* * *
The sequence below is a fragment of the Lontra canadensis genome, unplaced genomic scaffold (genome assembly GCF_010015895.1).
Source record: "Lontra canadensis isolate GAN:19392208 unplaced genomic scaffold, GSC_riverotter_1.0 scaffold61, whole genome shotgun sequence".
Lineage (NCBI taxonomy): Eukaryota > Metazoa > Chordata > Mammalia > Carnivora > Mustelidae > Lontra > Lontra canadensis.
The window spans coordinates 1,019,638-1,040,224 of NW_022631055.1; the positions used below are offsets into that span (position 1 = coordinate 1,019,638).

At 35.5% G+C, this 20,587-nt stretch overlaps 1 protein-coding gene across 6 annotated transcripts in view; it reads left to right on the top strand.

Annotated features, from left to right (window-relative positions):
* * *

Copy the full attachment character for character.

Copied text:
The sequence below is a fragment of the Lontra canadensis genome, unplaced genomic scaffold (genome assembly GCF_010015895.1).
Source record: "Lontra canadensis isolate GAN:19392208 unplaced genomic scaffold, GSC_riverotter_1.0 scaffold61, whole genome shotgun sequence".
Lineage (NCBI taxonomy): Eukaryota > Metazoa > Chordata > Mammalia > Carnivora > Mustelidae > Lontra > Lontra canadensis.
The window spans coordinates 1,019,638-1,040,224 of NW_022631055.1; the positions used below are offsets into that span (position 1 = coordinate 1,019,638).

At 35.5% G+C, this 20,587-nt stretch overlaps 1 protein-coding gene across 6 annotated transcripts in view; it reads left to right on the top strand.

Annotated features, from left to right (window-relative positions):